There are certainly cases where the costs for implant treatment can involve more than that of the implant, abutment (the post inside the implanted piece), and crown (replacement tooth). For example, if bone rebuilding is needed to avoid the proximity of the sinuses (for upper implants) or the mandibular nerve (for lower implants), there are additional fees involved. Or, if periodontal treatment (for gum disease, for example) is needed prior to implant placement, there are costs associated with that in addition to the implant fees.
• Dental implant treatment takes 6 – 12 months
Today, there are “immediate” implants, which I feel may be inappropriately termed. Although replacement teeth can be attached to some implants at the same visit that the implants are placed, the ‘permanent’ restorations (typically made of porcelain) are not placed until the implant has been dependably secured by the bone that surrounds it.
Certainly, there are implant cases where a year is needed for absolute completion. However, these commonly involve bone-rebuilding procedures, periodontal treatment, or other additions to treatment. For traditional implants, up to 6 months may be needed before the final teeth are placed.
We like to assure our patients, however, that they never need to go without teeth. Even while the implants are “settling in” with the bone structure, a denture or partial can comfortably be worn. Too, we provide “temporaries” for patients to wear that provide a comfortable look and function during this “healing” period.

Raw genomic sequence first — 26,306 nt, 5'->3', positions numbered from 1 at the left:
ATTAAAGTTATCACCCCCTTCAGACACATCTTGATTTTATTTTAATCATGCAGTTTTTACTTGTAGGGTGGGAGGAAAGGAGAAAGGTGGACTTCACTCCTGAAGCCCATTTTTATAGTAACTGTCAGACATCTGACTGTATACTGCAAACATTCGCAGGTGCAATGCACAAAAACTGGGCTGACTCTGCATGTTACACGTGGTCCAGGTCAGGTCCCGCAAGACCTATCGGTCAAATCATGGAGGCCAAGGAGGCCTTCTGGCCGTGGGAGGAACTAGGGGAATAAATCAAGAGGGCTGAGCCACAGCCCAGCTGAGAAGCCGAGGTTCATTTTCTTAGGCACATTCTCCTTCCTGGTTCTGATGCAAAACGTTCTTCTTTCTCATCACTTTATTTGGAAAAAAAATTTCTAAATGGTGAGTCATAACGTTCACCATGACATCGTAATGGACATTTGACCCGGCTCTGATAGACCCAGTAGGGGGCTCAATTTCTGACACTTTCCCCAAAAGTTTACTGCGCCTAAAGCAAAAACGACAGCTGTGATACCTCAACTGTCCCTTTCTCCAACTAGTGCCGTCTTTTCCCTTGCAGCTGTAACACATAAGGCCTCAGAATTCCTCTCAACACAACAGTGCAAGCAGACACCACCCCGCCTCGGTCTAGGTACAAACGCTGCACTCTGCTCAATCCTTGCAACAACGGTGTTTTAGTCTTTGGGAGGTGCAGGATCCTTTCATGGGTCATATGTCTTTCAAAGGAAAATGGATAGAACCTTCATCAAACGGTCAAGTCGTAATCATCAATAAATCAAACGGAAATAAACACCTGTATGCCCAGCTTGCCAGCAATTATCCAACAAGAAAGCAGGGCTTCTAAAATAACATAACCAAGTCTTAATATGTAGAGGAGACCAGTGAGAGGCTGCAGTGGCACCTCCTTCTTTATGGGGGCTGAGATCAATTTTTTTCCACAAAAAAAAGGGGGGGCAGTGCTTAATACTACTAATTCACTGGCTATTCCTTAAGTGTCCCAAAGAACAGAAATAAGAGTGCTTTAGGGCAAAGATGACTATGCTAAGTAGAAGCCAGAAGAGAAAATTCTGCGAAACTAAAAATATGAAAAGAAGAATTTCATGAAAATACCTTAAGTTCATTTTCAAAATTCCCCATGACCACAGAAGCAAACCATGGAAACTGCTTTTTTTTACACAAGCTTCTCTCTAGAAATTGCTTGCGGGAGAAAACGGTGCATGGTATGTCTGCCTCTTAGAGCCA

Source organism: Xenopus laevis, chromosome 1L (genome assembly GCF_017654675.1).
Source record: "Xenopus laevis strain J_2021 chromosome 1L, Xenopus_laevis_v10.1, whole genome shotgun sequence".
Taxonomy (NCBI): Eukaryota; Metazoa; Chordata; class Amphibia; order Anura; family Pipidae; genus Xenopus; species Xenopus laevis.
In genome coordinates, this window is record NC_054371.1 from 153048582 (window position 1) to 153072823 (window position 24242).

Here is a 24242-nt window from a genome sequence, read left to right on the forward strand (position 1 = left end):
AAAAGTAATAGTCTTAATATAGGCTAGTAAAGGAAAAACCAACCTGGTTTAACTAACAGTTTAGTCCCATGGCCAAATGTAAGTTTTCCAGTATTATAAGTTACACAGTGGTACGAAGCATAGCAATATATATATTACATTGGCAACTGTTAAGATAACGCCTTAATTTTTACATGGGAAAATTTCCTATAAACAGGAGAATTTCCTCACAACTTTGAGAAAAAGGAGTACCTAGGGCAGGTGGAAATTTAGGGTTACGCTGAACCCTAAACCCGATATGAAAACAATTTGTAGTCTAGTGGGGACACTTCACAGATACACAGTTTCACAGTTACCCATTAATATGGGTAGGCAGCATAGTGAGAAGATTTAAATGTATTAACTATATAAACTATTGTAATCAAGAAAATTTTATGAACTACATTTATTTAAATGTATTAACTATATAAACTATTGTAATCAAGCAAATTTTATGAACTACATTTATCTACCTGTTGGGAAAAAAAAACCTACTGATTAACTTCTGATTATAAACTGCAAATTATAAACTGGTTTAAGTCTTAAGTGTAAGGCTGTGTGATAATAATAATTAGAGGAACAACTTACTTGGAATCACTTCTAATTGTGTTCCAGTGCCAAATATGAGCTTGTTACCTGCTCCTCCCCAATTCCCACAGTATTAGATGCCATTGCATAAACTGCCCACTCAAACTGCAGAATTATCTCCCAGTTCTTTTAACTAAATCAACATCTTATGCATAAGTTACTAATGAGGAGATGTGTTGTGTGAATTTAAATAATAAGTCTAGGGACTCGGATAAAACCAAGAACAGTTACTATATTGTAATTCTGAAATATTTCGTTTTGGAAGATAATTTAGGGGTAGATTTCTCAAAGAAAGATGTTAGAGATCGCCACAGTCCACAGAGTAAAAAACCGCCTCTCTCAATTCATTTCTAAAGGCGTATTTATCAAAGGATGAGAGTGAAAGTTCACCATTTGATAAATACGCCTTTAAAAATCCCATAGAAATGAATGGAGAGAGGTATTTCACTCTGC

Dental implants are the next best thing to natural teeth. They feel like “real” teeth, look beautiful, and restore a confident, comfortable function. The difference I’ve seen implants make in a patient’s life is amazing.
If you have thought about replacing missing teeth or are weary of a denture or partial, call 586-739-2155 to arrange a free consultation appointment. During this time, we’ll sit in a comfortable room and discuss your individual needs and preferences. We can talk about sedation options, costs, and treatment times.
While you’re here, I can also introduce you to our Financial Coordinator. Deb can assist you with easy, monthly payment plans that are designed to fit most any budget.
Why let undependable information keep you from the smile you want – and deserve. Call today, or tap here to begin.